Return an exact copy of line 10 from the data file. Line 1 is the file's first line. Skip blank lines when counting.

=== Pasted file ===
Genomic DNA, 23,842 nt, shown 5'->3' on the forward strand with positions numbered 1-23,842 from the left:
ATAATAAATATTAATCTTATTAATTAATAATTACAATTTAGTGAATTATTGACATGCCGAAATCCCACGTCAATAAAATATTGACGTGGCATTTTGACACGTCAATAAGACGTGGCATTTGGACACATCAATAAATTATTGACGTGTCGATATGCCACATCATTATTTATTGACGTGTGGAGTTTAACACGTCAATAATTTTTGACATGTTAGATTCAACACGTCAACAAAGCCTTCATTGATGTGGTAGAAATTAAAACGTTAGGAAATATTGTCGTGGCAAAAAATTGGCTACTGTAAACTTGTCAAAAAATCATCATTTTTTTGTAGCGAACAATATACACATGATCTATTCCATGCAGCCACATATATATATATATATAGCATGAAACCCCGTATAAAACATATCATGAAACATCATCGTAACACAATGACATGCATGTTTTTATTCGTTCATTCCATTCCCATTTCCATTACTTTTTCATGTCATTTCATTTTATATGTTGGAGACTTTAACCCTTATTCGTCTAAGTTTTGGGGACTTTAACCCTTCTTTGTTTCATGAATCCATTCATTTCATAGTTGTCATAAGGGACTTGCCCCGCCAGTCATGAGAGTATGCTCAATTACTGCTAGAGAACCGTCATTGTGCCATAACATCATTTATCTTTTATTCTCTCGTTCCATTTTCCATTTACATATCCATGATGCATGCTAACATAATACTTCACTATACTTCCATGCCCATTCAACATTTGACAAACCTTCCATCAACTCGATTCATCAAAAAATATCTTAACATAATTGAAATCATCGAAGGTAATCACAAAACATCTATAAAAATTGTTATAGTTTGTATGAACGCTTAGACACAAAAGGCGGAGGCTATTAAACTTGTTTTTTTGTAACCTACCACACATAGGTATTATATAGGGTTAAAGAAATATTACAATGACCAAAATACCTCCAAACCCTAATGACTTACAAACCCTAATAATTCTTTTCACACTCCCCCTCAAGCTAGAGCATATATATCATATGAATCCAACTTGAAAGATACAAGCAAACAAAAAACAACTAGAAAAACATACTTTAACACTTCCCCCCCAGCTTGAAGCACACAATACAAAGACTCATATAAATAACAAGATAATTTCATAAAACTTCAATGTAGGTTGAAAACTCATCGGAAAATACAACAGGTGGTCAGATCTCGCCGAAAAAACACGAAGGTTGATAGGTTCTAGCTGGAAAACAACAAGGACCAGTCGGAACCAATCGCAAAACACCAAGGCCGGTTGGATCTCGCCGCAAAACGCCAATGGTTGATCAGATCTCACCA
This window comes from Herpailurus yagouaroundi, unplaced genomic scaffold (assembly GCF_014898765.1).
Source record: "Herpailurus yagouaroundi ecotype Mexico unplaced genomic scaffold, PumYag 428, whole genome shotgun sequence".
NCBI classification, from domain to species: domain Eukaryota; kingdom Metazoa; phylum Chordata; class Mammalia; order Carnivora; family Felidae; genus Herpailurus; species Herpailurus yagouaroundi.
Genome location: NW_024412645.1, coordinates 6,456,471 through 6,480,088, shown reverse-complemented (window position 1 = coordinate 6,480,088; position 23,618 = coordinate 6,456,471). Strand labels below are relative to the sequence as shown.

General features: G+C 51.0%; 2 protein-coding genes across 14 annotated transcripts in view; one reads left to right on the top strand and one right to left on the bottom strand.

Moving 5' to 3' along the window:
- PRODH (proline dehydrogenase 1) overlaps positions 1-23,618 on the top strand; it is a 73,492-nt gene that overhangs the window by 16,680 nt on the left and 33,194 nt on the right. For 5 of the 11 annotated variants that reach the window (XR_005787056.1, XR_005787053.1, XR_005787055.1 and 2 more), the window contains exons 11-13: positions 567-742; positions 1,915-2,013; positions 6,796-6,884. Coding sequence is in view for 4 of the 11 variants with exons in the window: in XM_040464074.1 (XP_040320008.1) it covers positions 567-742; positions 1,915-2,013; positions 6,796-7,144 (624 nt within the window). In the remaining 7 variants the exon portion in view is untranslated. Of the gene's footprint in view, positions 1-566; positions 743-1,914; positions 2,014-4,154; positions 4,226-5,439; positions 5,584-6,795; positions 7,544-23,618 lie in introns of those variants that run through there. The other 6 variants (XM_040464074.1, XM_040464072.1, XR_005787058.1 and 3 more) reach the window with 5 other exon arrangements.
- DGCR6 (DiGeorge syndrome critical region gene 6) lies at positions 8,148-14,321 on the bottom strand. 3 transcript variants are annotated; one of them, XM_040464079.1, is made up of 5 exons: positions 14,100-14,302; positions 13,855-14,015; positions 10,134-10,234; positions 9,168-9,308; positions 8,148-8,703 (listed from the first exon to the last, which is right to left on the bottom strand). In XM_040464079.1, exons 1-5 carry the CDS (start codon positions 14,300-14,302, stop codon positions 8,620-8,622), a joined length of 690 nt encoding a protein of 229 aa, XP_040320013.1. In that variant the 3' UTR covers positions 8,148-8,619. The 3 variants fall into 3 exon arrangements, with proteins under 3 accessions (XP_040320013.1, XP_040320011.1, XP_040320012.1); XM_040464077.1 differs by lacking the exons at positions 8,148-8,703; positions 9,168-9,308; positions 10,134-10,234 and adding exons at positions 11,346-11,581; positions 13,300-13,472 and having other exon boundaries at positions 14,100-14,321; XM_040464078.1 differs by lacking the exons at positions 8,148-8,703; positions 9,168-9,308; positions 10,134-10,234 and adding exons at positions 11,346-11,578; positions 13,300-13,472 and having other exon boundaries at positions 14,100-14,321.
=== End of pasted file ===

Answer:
- DGCR6 (DiGeorge syndrome critical region gene 6) lies at positions 8,148-14,321 on the bottom strand. 3 transcript variants are annotated; one of them, XM_040464079.1, is made up of 5 exons: positions 14,100-14,302; positions 13,855-14,015; positions 10,134-10,234; positions 9,168-9,308; positions 8,148-8,703 (listed from the first exon to the last, which is right to left on the bottom strand). In XM_040464079.1, exons 1-5 carry the CDS (start codon positions 14,300-14,302, stop codon positions 8,620-8,622), a joined length of 690 nt encoding a protein of 229 aa, XP_040320013.1. In that variant the 3' UTR covers positions 8,148-8,619. The 3 variants fall into 3 exon arrangements, with proteins under 3 accessions (XP_040320013.1, XP_040320011.1, XP_040320012.1); XM_040464077.1 differs by lacking the exons at positions 8,148-8,703; positions 9,168-9,308; positions 10,134-10,234 and adding exons at positions 11,346-11,581; positions 13,300-13,472 and having other exon boundaries at positions 14,100-14,321; XM_040464078.1 differs by lacking the exons at positions 8,148-8,703; positions 9,168-9,308; positions 10,134-10,234 and adding exons at positions 11,346-11,578; positions 13,300-13,472 and having other exon boundaries at positions 14,100-14,321.